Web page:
Tesla shareholders are forgotten constituent in Elon Musk’s Twitter deal

Show caption Elon Musk’s private obsession (Twitter) sits uncomfortably with a $1tn public company that has duties to shareholders (Tesla) Photograph: Britta Pedersen/AFP/Getty Nils Pratley on finance Tesla shareholders are forgotten constituent in Elon Musk’s Twitter deal Nils Pratley Risks for EV company include sale of stock to fund takeover and spill-over political effects Tue 26 Apr 2022 18.37 BST Share on Facebook

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Elon Musk’s public description of how he plans to run the Twitter show could currently be transcribed in fewer than 280 characters, so it’s not surprising that everybody, from EU commissioners down, is fretting about what happens when a maverick billionaire gets the controls of a divisive social media site.

The overlooked constituency in the excitement, however, is the shareholders in Tesla, Musk’s electric car company that has a better chance of making a positive contribution to civilisation. Its stock slumped 10% in early trading on Tuesday as the market digested the meaning of the boss’s latest adventure.

One obvious risk is sales of Tesla stock by Musk to fund the $21bn equity portion of the $43bn Twitter takeover package. Another is spill-over political effects, in the US and elsewhere. Jeff Bezos, another tech tycoon turned media owner, referenced the latter mischievously. “Did the Chinese government just gain a bit of leverage over the town square?” Tweeted Amazon’s founder.

It’s a good question because Bezos’s line of thinking is easy to follow. Twitter is blocked in China because the social media company, rightly, refuses to bow to Beijing’s security laws on what can be said about, say, the strangulation of democracy in Hong Kong or the persecution of Uyghur Muslims.

But Musk, wearing his Tesla hat, is a beneficiary of Chinese largesse in the form of financial incentives to build cars in China. Rich Chinese consumers are also big buyers of Teslas and key kit for the batteries comes from the country. What would happen if Beijing were to suggest that Twitter might wish to give the Chinese Communist party an easier ride in the interest of smooth commercial relationships for Tesla? Chinese officialdom, one suspects, won’t distinguish between Musk’s ownership of Twitter (100%, if everything proceeds) and that of Tesla (17% currently).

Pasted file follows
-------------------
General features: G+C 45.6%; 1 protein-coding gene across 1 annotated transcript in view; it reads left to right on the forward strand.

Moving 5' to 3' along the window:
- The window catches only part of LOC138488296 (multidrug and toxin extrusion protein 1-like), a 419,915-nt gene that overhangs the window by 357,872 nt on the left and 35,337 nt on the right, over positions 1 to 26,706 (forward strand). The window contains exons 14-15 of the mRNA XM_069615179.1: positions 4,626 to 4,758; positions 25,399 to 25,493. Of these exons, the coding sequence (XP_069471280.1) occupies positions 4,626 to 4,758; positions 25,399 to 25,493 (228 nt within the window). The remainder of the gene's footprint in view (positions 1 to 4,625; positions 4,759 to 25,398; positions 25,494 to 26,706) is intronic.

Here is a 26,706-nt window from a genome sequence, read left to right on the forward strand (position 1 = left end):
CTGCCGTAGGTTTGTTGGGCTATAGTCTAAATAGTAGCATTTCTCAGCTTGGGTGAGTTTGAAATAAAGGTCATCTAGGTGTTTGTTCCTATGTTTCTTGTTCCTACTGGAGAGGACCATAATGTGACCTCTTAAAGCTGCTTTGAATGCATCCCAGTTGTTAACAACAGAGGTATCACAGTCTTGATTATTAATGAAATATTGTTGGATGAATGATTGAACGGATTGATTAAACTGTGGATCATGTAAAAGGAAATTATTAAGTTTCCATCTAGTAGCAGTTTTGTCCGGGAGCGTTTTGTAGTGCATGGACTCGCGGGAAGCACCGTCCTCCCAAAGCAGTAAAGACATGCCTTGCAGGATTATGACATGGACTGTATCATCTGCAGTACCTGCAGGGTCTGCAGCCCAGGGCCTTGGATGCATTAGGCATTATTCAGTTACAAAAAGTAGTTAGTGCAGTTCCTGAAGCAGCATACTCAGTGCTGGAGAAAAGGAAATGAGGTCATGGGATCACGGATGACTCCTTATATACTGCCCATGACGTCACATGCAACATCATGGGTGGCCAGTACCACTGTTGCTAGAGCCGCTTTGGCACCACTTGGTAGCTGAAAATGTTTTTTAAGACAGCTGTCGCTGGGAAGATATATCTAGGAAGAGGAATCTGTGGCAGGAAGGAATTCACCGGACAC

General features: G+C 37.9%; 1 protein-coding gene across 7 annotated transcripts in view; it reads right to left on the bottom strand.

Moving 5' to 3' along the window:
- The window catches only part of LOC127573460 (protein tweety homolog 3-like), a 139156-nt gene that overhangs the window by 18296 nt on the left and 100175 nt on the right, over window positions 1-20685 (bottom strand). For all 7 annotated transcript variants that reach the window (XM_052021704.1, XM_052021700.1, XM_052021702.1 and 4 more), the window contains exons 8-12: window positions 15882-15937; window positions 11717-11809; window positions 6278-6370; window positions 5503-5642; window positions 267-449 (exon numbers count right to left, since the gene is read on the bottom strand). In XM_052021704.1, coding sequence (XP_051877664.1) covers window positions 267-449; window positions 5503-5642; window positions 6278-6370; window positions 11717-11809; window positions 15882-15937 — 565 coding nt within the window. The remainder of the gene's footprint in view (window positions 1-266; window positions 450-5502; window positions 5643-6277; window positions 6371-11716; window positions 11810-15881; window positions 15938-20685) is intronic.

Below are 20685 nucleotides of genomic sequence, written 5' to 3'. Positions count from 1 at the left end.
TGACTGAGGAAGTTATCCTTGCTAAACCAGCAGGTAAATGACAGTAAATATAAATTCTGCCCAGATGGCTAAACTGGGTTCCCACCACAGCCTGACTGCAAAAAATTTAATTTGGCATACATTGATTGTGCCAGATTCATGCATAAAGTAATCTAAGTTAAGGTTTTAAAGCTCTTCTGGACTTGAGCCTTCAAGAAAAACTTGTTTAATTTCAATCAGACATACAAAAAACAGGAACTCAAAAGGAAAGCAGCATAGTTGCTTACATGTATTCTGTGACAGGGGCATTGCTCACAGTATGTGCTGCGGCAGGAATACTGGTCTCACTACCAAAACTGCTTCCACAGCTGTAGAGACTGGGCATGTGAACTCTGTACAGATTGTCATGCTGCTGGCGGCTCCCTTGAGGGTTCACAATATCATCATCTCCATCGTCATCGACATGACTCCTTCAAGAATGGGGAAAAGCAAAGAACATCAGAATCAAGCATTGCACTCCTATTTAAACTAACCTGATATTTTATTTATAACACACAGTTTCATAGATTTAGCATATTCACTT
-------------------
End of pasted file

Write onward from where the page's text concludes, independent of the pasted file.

Bezos’s answer to his own question was that “the more likely outcome in this regard is complexity in China for Tesla, rather than censorship at Twitter”. The first part of that guess should still sound scary to the car company’s shareholders. In extremis, would a “free speech absolutist”, as Musk describes himself, be prepared to close factories rather than concede an inch to Chinese bullies?

Tensions probably won’t escalate to that degree, but the potential for hassle and expense over time is clear. A high-profile private obsession (Twitter) sits uncomfortably with a $1tn public company with duties to outside shareholders (Tesla). Bezos, as owner of the Washington Post, weathered Donald Trump’s jibes by ignoring them, but that’s possible in the US. A globally freewheeling Twitter is in a different place.

Tesla’s shareholders don’t have a voice in the Twitter deal, and it’s safe to assume that the Musk fan club that is the company’s non-executive directors won’t provide a squeak of protest. But, by rights, the Tesla brigade should hate the new deal. At best, it is a distraction for them; at worst, it is a real business risk.

If ancient Schroders can get into line, anyone can

FTSE 100 fund manager Schroders is unwinding its two-tier share structure on the grounds that it is “anachronistic”, a description that could have applied at any point in the last quarter of a century.

Indeed, the set-up – two classes of shares, only one of which carries voting rights – was becoming out of tune with the times even on the day it was introduced in 1986 as a way to shovel a few shares to staff without diluting the Schroder family’s control. Equal rights for equal economic risk is an excellent principle, then as now.

The family has 47.9% of the voting stock and 20.4% of the non-voters these days, which will shake out as 43% control upon enfranchisement. The mechanics of the shuffle don’t appear contentious since the three-for-17 bonus issue to holders of the voting shares merely reflects the relative valuations at which the two classes have tended to trade in recent years. It’s really a case of: what took so long?

The tale, let’s hope, is noted by UK technology founders floating their companies in London. City grandee Jonathan Hill’s review of listing rules last year gave them a green light to adopt US-style enhanced voting rights and golden shares as long as time limits apply, but that doesn’t mean the option has to be taken up. If even ancient Schroders can finally align with governance norms, read the breezes.